Short-seller Carson Block argues that maybe he knows some things other analysts don't about companies operating in China because other analysts don't spend as much time in China.
He told CNBC that analysts might miss problems because they don't go see the operations. (He makes the statements in the first video interview at this link.) Not so, says RBC Dominion Securities analyst Paul Quinn, who has followed the company since 2005.
"Over the last five years, I have visited Sino's Chinese forest operations on four separate occasions for about a week per visit," said Mr. Quinn. "I have seen Sino purchased trees and planted trees, manufacturing operations, other operations that purchase Sino's logs, Sino's nursery operations and tree-improvement project. I have been in numerous meetings with government forestry bureau representatives and Sino's operational staff."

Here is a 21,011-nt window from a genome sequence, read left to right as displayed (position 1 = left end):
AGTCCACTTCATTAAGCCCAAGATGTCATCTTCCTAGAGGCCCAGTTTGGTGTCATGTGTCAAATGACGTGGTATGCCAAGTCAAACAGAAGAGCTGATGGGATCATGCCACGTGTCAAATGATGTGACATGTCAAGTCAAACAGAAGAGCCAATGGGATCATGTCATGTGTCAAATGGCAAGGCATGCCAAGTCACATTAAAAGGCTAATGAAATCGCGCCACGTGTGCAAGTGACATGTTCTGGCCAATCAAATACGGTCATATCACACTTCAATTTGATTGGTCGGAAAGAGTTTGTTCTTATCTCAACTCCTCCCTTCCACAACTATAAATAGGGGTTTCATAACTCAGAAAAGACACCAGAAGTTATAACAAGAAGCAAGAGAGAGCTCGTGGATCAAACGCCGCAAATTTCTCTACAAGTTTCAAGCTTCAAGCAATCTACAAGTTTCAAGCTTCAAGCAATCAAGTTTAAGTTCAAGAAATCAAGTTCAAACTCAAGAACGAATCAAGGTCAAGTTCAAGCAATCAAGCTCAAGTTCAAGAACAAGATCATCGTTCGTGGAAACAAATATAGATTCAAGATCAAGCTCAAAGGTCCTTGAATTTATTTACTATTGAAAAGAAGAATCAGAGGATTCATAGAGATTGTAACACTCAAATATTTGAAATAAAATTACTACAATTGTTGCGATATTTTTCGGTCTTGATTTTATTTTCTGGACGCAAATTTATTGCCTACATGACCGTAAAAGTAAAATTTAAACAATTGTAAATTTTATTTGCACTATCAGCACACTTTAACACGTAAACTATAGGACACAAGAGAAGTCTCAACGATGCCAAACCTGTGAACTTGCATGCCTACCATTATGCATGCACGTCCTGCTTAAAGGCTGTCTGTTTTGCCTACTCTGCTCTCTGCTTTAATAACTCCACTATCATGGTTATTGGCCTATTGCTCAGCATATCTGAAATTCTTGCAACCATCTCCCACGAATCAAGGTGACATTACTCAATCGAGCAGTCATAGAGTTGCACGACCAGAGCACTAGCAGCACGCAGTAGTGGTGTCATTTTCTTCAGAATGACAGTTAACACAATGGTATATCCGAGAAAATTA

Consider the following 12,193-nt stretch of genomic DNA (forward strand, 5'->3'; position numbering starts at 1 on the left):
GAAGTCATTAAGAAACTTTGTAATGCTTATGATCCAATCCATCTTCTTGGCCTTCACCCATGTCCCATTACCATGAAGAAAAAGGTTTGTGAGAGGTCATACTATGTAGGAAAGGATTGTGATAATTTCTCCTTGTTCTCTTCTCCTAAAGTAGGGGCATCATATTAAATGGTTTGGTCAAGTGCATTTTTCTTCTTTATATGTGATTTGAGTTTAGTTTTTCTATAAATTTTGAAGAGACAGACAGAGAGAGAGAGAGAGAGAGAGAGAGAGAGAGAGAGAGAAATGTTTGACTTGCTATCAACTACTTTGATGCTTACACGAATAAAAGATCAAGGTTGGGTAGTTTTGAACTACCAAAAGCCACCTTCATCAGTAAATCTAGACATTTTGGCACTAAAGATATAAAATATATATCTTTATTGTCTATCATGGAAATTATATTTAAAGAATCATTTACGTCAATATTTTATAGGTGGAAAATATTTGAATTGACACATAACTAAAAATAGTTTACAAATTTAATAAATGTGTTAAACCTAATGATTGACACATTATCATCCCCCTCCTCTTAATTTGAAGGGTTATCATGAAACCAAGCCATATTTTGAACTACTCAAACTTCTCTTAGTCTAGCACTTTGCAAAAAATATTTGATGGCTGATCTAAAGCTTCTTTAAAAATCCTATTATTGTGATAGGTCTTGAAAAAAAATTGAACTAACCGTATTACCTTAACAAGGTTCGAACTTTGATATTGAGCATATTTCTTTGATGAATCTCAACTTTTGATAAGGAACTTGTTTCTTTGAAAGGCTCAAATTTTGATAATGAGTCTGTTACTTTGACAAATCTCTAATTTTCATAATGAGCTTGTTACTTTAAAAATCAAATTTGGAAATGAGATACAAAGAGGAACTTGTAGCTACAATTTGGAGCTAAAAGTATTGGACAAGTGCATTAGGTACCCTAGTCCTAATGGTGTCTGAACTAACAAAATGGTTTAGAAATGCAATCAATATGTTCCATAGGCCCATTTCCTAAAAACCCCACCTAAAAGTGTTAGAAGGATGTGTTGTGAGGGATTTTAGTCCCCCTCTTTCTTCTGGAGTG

Further, Mr. Quinn has talked with other companies involved in forestry in China, "including: Weyerhaeuser, UPM, Cathay Forest, China Forestry, and China Grand."
He and other analysts will get another chance to visit Sino-Forest's operations and grill the company. As part of its defense against Mr. Block's attacks, which sent Sino-Forest stock down about 70 per cent in two days, the company is organizing another tour next month, and it will use technology to try to prove that it owns the trees the analysts will see.
"The company will be inviting analysts to join management on a tour of the company's plantations in July 2011, with details to follow. The analysts will be invited to suggest specific locations for the tour, and for each plantation visited, the company will present GPS references and the ownership documents," Sino-Forest said in a statement on Monday.
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